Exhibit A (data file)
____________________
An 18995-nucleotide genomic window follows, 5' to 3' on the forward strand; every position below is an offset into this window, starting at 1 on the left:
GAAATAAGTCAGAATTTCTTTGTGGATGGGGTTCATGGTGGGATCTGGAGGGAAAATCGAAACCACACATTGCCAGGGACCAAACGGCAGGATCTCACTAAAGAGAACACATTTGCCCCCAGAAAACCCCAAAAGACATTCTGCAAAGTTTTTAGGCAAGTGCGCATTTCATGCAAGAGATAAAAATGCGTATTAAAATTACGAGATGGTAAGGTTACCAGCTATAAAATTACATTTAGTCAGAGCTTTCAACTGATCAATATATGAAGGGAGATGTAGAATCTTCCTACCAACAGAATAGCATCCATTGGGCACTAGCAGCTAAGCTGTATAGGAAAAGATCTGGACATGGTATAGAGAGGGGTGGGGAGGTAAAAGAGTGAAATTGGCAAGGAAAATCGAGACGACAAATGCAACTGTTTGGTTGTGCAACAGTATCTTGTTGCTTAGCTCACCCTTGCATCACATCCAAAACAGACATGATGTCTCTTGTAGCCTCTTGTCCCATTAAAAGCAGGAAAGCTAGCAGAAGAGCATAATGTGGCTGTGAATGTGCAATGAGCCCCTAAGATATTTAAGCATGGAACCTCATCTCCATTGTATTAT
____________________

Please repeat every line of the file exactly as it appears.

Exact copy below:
An 18995-nucleotide genomic window follows, 5' to 3' on the forward strand; every position below is an offset into this window, starting at 1 on the left:
GAAATAAGTCAGAATTTCTTTGTGGATGGGGTTCATGGTGGGATCTGGAGGGAAAATCGAAACCACACATTGCCAGGGACCAAACGGCAGGATCTCACTAAAGAGAACACATTTGCCCCCAGAAAACCCCAAAAGACATTCTGCAAAGTTTTTAGGCAAGTGCGCATTTCATGCAAGAGATAAAAATGCGTATTAAAATTACGAGATGGTAAGGTTACCAGCTATAAAATTACATTTAGTCAGAGCTTTCAACTGATCAATATATGAAGGGAGATGTAGAATCTTCCTACCAACAGAATAGCATCCATTGGGCACTAGCAGCTAAGCTGTATAGGAAAAGATCTGGACATGGTATAGAGAGGGGTGGGGAGGTAAAAGAGTGAAATTGGCAAGGAAAATCGAGACGACAAATGCAACTGTTTGGTTGTGCAACAGTATCTTGTTGCTTAGCTCACCCTTGCATCACATCCAAAACAGACATGATGTCTCTTGTAGCCTCTTGTCCCATTAAAAGCAGGAAAGCTAGCAGAAGAGCATAATGTGGCTGTGAATGTGCAATGAGCCCCTAAGATATTTAAGCATGGAACCTCATCTCCATTGTATTAT